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Seagate says it will target enterprise customers with its first SSD

Seagate doesn’t currently have any drives in the SSD market. Seagate currently is one of the largest makers of traditional hard drives and while it foresees a time when the solid state drive (SSD) is a better value than traditional HDDs; that time is not now.

Seagate announced that next year it will double its highest capacity traditional HDD to 2TB and will introduce its first SSD. CEO Bill Watkins says Seagate will first target enterprise customers with its SSDs where the benefits of lower power consumption and faster data access will be most welcome. The enterprise environment will also be willing to pay the premium SSDs will still demand whereas the majority of the consumer market is not willing to pay the premium at this time says Seagate.

PC World quotes Watkins saying, “SSDs are not price-competitive yet.” The cost per gigabyte for SSDs isn’t expected to come down for several years. Watkins believes that SSDs will become a focus for Seagate when the cost per gigabyte of SSD storage is around $0.10.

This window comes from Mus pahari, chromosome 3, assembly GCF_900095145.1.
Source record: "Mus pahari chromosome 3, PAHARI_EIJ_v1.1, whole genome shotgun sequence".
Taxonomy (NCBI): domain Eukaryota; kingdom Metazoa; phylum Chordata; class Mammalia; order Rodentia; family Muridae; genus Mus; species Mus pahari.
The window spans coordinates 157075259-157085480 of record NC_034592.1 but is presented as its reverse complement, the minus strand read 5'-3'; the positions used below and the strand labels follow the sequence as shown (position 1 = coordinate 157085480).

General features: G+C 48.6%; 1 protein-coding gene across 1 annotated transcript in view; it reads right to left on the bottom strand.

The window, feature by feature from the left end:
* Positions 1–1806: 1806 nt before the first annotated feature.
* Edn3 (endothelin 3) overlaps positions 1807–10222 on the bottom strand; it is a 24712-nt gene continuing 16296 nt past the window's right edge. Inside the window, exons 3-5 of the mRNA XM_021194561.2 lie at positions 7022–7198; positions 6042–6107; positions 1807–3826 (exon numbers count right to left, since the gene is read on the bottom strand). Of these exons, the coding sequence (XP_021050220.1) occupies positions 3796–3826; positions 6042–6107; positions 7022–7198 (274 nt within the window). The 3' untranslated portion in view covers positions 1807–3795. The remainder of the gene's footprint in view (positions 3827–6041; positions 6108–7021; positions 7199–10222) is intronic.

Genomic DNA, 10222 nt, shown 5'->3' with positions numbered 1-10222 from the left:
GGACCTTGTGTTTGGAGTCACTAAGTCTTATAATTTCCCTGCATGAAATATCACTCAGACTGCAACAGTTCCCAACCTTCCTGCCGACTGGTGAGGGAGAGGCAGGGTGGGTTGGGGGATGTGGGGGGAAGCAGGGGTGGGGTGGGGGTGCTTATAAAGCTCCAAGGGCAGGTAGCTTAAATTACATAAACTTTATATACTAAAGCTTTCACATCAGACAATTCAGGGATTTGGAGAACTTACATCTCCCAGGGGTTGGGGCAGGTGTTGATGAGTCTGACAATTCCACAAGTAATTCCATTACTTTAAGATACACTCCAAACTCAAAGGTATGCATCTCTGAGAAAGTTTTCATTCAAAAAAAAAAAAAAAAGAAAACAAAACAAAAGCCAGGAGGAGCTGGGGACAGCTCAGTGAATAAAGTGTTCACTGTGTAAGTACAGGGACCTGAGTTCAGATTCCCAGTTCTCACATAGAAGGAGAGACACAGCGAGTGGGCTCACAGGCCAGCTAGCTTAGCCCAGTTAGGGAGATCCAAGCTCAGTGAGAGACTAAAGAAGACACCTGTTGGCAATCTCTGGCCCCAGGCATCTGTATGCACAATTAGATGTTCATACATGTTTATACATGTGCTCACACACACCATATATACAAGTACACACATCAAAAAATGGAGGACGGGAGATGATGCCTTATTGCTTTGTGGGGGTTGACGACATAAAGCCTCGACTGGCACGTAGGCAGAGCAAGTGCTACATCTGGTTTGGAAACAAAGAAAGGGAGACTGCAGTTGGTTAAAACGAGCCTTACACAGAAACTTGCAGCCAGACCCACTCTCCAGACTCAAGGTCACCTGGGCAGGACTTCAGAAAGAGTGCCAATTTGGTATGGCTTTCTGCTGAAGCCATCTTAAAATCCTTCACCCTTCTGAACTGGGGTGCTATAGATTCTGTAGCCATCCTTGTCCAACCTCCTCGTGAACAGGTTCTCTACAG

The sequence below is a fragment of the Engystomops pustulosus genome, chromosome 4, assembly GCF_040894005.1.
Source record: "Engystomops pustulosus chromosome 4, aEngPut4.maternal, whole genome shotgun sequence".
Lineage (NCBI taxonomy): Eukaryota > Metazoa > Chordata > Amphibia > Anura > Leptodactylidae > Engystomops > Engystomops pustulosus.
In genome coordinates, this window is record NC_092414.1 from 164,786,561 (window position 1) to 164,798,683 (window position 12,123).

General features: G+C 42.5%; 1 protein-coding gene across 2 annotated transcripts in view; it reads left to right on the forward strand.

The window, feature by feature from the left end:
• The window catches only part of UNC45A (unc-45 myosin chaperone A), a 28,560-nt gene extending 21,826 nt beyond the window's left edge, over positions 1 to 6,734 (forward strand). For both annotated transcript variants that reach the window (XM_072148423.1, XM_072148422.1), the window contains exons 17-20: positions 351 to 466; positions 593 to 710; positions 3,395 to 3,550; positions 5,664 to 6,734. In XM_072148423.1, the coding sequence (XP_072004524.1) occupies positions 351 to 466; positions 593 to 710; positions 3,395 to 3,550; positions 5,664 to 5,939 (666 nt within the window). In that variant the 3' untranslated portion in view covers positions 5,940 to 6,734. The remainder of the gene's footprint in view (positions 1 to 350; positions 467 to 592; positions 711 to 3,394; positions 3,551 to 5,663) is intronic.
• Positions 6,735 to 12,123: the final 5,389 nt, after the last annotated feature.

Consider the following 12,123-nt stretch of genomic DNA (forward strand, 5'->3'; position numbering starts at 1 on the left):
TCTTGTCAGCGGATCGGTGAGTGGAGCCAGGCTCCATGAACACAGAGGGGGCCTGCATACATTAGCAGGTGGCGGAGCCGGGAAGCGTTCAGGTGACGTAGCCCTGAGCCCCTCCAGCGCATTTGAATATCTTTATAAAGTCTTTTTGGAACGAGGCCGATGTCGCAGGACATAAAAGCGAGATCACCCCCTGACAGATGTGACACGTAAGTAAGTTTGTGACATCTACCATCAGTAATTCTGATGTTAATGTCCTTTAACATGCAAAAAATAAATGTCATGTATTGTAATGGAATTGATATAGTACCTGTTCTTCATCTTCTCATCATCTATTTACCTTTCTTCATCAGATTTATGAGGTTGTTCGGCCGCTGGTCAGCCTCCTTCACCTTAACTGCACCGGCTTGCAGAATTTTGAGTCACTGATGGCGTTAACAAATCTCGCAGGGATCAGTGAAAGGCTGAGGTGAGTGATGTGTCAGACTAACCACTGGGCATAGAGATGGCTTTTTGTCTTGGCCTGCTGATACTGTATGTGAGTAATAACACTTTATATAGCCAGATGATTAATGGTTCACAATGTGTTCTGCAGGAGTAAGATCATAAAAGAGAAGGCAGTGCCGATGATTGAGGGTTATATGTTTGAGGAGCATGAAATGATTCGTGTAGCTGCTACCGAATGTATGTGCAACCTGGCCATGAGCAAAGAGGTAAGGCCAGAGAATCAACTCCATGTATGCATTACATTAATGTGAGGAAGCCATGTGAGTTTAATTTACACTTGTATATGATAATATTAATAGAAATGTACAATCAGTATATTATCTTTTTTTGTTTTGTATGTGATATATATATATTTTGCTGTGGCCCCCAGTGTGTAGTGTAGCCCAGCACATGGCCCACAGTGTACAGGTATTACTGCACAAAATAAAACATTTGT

Currently, the cost per gigabyte for the average SSD is about $3.58 per gigabyte according to Krishna Chander, an analyst at iSuppli. There are problems with SSDs to be tackled over the next few years other than price. The typical SSD still has a storage capacity too low for most users and the SSD lifespan is short compared to a traditional HDD.

The answer to the problem of durability may lie in using the SSD for data reading and fast access to commonly used files and having less frequently used stuff moved off to a HDD for more permanent storage according to some. Despite the fact that Seagate doesn’t currently sell SSDs, it does own several patents that cover technology currently used in many SSDs on the market.

In April 2008 Seagate announced it was going to begin filing patent infringement suits against SSD makers who were using its patented technology in their products with the first suit filed against STEC.



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RE: Cost per GB
By mindless1 on 6/2/2008 4:12:23 AM , Rating: 2
Indeed, I recall it was about the middle of 2000 that CD burners finally dropped down to the $100 price point, and were 24X at that time and price.


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